It’s interesting being an adult now and having a conversation with my Mom my brother and sisters and what it was like growing up. I mean I was looked at as the caretaker. That wasn’t my responsibility but I took it. When I left it’s like there was no one there to protect them. It’s just weird this different perspective on life we all had.

I must begin my part of this paper by saying what a tremendous experience this was for me. I felt so privileged to be a part of this process. As I sat down to transcribe this story I just kept thinking about how intimate a thing the story of one’s life is. Could I tell my story this way? Would I be as open as my friend Jody was. Would I lay it all out there for others to see and hear? Those questions kept popping into my head. What I do know is that this is not something that should be taken lightly or looked at as just another assignment. People’s stories are important. They’re important to them and they should be important to us.

The first thing I should mention is that the interview that I transcribed in no way reflects the moment in which it was conducted. We had a lively, sometimes funny, sometimes serious interview that flowed so smoothly we were done before you know it. I feel like those moments were lost in the written translation. The tape does not help in that the sound quality was poor and bits and pieces were lost because I was unable to decipher them from the recording. That being said, there is plenty here to take in, and I was proud to be part of it.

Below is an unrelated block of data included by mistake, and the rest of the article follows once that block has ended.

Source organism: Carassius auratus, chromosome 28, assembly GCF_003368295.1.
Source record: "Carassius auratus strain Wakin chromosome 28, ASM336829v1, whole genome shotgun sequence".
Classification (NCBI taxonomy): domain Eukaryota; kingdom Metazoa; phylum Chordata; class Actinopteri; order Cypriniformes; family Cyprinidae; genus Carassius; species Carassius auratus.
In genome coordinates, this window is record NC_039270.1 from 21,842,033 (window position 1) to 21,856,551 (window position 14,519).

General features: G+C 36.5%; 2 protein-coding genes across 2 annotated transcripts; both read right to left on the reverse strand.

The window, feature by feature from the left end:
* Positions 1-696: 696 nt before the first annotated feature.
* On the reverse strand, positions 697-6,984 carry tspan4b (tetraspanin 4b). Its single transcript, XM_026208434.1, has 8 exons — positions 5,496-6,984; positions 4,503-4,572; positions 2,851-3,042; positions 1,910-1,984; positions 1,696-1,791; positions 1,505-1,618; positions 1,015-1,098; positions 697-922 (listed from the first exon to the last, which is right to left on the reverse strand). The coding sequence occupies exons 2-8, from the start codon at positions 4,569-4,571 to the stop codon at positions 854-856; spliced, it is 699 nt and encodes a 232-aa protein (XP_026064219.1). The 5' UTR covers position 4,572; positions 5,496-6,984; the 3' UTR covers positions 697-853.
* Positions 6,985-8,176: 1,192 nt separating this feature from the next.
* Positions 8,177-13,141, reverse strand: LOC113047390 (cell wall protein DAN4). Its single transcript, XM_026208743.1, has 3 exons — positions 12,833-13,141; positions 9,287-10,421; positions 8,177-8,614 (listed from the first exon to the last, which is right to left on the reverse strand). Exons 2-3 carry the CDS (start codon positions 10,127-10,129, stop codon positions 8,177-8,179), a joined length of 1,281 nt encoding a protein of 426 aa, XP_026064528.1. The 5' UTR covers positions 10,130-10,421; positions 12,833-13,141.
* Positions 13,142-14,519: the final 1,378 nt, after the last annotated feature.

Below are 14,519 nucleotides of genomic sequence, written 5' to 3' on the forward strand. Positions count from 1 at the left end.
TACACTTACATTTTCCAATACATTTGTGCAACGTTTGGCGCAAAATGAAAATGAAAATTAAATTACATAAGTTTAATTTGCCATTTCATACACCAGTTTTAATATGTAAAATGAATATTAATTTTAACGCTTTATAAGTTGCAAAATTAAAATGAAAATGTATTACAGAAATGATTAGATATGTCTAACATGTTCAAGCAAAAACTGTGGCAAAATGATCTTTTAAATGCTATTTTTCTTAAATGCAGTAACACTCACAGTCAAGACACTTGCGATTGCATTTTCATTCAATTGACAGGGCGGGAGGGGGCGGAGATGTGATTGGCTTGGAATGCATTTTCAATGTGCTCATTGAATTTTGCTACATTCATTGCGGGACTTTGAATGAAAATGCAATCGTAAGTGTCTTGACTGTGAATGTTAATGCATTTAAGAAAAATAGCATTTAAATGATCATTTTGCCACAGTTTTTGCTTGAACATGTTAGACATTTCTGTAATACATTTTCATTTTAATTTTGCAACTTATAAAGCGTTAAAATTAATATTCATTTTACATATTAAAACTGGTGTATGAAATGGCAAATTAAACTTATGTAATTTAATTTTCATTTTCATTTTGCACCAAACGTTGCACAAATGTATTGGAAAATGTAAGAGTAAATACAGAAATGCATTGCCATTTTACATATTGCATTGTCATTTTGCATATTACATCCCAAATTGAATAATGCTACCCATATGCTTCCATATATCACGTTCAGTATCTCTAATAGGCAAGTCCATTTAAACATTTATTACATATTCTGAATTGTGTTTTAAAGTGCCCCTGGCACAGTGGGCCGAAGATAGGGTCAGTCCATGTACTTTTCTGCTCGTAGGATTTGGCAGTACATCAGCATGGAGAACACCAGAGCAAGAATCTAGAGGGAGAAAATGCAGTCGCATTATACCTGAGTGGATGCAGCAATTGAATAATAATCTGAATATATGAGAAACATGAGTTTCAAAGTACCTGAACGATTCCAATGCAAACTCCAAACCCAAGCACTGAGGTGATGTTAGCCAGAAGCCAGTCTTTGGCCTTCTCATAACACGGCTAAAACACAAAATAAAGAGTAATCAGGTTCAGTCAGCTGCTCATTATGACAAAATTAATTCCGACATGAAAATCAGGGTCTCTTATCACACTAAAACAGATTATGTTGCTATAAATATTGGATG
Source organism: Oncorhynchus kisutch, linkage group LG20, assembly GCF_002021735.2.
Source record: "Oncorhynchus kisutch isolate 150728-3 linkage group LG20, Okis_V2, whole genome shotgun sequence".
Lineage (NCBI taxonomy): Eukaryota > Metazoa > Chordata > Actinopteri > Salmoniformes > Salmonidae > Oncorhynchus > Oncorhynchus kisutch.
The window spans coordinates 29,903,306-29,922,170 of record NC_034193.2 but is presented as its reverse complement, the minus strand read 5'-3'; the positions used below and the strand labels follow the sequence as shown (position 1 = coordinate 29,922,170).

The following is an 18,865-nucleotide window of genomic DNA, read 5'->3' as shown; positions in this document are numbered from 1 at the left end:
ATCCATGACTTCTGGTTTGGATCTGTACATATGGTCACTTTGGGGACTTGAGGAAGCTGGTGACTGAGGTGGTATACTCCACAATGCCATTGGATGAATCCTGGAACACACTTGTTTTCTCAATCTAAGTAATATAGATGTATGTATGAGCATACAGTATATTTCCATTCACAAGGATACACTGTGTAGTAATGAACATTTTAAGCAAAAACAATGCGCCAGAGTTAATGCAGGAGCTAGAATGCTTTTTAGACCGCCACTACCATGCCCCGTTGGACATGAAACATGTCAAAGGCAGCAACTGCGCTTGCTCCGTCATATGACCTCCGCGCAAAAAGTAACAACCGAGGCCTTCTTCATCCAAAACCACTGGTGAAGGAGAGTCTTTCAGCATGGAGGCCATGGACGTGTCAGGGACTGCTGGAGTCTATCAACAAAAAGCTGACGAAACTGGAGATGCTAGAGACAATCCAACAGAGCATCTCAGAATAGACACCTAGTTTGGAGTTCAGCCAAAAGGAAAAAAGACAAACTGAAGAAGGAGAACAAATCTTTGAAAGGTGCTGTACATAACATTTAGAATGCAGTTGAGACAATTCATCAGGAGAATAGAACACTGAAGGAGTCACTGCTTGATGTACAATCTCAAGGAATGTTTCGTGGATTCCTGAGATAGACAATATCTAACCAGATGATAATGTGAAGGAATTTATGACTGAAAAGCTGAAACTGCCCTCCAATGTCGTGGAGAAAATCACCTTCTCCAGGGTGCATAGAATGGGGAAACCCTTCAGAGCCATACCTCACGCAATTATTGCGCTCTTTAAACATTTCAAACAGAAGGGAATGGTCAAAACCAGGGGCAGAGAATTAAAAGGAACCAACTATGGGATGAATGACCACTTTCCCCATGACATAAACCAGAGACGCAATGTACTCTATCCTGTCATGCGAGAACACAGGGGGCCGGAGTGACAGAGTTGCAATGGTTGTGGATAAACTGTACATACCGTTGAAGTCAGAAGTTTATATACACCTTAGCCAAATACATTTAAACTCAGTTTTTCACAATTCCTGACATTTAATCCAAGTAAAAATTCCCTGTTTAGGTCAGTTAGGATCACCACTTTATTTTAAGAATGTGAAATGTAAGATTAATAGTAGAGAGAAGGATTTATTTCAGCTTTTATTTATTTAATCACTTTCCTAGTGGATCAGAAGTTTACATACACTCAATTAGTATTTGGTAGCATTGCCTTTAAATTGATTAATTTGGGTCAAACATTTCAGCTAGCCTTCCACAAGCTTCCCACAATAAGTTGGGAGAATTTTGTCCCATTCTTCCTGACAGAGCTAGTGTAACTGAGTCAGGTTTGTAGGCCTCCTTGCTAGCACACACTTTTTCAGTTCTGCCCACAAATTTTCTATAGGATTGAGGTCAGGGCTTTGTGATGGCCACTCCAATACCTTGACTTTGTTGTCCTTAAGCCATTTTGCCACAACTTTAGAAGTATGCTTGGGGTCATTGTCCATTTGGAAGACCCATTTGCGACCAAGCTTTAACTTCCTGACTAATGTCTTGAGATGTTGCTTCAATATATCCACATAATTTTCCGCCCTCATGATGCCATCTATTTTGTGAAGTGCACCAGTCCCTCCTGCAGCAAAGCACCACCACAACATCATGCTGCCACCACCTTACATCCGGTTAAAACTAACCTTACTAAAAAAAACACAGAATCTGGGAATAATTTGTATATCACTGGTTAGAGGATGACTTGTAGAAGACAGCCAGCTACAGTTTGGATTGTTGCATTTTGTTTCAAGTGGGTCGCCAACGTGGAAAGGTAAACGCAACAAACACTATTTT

My friend Jody is a 43 year old lesbian who has been in a relationship with her partner for over 20 years. She is a strong, independent, and decent woman who says what she feels. Jody has been a social worker for several years, a profession that she seemed destined for even as a teenager. My first thoughts while I was conducting this interview were of amazement at her ability to conduct her life through some times of utter chaos. Jody as the oldest of four was often the focal point of anger and abuse. Often her siblings did not know such things were happening as she protected them from it. Instead of giving in, Jody got out. She poured her life into sports at a time when other things were falling apart. She volunteered, she worked, she did anything that could provide her with an outlet. As if things weren’t crazy enough, Jody was struggling with her sexuality.

It’s hard for me to comprehend everything that was going on for her while she was growing up. Like Jody, I come from a family that dealt with the breakup of our parents. I went through the chaos and the fighting and the bitterness and I hated every minute of it, but I never felt like I was alone. That is what struck me about this interview. Jody dealt with this stuff on her own. Her parents were too involved in their own stuff to be of any help to her and her siblings were for the most part oblivious. She didn’t have a lot of friends. Jody took care of Jody. She saw things for what they were and she moved forward. Where do you learn the skills as a kid to do that? I think perhaps certain skills are just part of your being. Part of what makes any of us a unique person. But our lives often shape and hone the gifts we are born with. I believe Jody’s life has done this for her. She is a good friend, a good social worker, and a loving partner…and none of it was easy.